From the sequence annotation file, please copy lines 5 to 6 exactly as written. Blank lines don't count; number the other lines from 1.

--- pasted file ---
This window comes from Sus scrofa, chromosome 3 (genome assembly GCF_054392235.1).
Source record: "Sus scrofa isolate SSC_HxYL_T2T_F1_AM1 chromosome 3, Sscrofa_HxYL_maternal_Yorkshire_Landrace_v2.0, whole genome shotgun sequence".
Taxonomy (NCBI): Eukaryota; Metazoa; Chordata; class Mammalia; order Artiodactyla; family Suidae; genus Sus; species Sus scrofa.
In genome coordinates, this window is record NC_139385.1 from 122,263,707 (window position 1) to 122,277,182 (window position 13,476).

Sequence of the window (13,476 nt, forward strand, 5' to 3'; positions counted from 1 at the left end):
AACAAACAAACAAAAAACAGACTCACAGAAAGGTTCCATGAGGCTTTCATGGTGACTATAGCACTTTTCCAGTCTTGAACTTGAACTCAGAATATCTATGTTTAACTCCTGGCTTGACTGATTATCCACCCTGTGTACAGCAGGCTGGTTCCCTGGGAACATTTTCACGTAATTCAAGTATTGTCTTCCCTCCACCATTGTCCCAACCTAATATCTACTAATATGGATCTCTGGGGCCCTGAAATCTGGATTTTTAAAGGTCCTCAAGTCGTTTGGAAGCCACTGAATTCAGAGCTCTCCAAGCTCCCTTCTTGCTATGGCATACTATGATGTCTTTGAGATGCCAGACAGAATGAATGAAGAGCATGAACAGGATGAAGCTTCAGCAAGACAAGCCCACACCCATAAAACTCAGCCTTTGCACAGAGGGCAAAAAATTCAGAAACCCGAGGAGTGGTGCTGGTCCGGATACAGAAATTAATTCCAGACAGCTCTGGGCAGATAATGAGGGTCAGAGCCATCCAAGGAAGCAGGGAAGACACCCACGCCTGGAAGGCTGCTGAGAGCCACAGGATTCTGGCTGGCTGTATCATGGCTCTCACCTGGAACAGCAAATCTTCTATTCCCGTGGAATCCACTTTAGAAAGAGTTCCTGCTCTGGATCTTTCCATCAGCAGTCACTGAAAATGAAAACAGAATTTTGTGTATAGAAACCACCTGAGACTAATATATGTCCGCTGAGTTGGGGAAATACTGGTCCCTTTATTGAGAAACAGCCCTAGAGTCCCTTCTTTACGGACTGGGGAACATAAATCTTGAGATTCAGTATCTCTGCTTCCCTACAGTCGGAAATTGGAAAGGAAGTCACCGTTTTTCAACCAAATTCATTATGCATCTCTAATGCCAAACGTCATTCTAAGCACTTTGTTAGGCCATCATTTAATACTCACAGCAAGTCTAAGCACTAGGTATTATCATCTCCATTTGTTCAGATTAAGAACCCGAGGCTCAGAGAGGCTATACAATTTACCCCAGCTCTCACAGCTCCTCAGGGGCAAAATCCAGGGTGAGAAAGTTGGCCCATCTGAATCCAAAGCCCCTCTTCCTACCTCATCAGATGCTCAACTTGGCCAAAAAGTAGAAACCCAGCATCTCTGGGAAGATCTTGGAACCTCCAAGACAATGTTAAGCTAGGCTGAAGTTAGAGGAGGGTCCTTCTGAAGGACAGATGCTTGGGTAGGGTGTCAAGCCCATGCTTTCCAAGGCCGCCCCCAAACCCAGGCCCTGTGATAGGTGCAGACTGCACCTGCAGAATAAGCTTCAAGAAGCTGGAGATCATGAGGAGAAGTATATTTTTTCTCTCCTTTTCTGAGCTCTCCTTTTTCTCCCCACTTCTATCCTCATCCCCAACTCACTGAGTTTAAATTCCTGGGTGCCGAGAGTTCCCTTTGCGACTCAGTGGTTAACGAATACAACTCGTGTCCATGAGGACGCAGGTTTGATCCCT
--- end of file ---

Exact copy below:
Sequence of the window (13,476 nt, forward strand, 5' to 3'; positions counted from 1 at the left end):
AACAAACAAACAAAAAACAGACTCACAGAAAGGTTCCATGAGGCTTTCATGGTGACTATAGCACTTTTCCAGTCTTGAACTTGAACTCAGAATATCTATGTTTAACTCCTGGCTTGACTGATTATCCACCCTGTGTACAGCAGGCTGGTTCCCTGGGAACATTTTCACGTAATTCAAGTATTGTCTTCCCTCCACCATTGTCCCAACCTAATATCTACTAATATGGATCTCTGGGGCCCTGAAATCTGGATTTTTAAAGGTCCTCAAGTCGTTTGGAAGCCACTGAATTCAGAGCTCTCCAAGCTCCCTTCTTGCTATGGCATACTATGATGTCTTTGAGATGCCAGACAGAATGAATGAAGAGCATGAACAGGATGAAGCTTCAGCAAGACAAGCCCACACCCATAAAACTCAGCCTTTGCACAGAGGGCAAAAAATTCAGAAACCCGAGGAGTGGTGCTGGTCCGGATACAGAAATTAATTCCAGACAGCTCTGGGCAGATAATGAGGGTCAGAGCCATCCAAGGAAGCAGGGAAGACACCCACGCCTGGAAGGCTGCTGAGAGCCACAGGATTCTGGCTGGCTGTATCATGGCTCTCACCTGGAACAGCAAATCTTCTATTCCCGTGGAATCCACTTTAGAAAGAGTTCCTGCTCTGGATCTTTCCATCAGCAGTCACTGAAAATGAAAACAGAATTTTGTGTATAGAAACCACCTGAGACTAATATATGTCCGCTGAGTTGGGGAAATACTGGTCCCTTTATTGAGAAACAGCCCTAGAGTCCCTTCTTTACGGACTGGGGAACATAAATCTTGAGATTCAGTATCTCTGCTTCCCTACAGTCGGAAATTGGAAAGGAAGTCACCGTTTTTCAACCAAATTCATTATGCATCTCTAATGCCAAACGTCATTCTAAGCACTTTGTTAGGCCATCATTTAATACTCACAGCAAGTCTAAGCACTAGGTATTATCATCTCCATTTGTTCAGATTAAGAACCCGAGGCTCAGAGAGGCTATACAATTTACCCCAGCTCTCACAGCTCCTCAGGGGCAAAATCCAGGGTGAGAAAGTTGGCCCATCTGAATCCAAAGCCCCTCTTCCTACCTCATCAGATGCTCAACTTGGCCAAAAAGTAGAAACCCAGCATCTCTGGGAAGATCTTGGAACCTCCAAGACAATGTTAAGCTAGGCTGAAGTTAGAGGAGGGTCCTTCTGAAGGACAGATGCTTGGGTAGGGTGTCAAGCCCATGCTTTCCAAGGCCGCCCCCAAACCCAGGCCCTGTGATAGGTGCAGACTGCACCTGCAGAATAAGCTTCAAGAAGCTGGAGATCATGAGGAGAAGTATATTTTTTCTCTCCTTTTCTGAGCTCTCCTTTTTCTCCCCACTTCTATCCTCATCCCCAACTCACTGAGTTTAAATTCCTGGGTGCCGAGAGTTCCCTTTGCGACTCAGTGGTTAACGAATACAACTCGTGTCCATGAGGACGCAGGTTTGATCCCT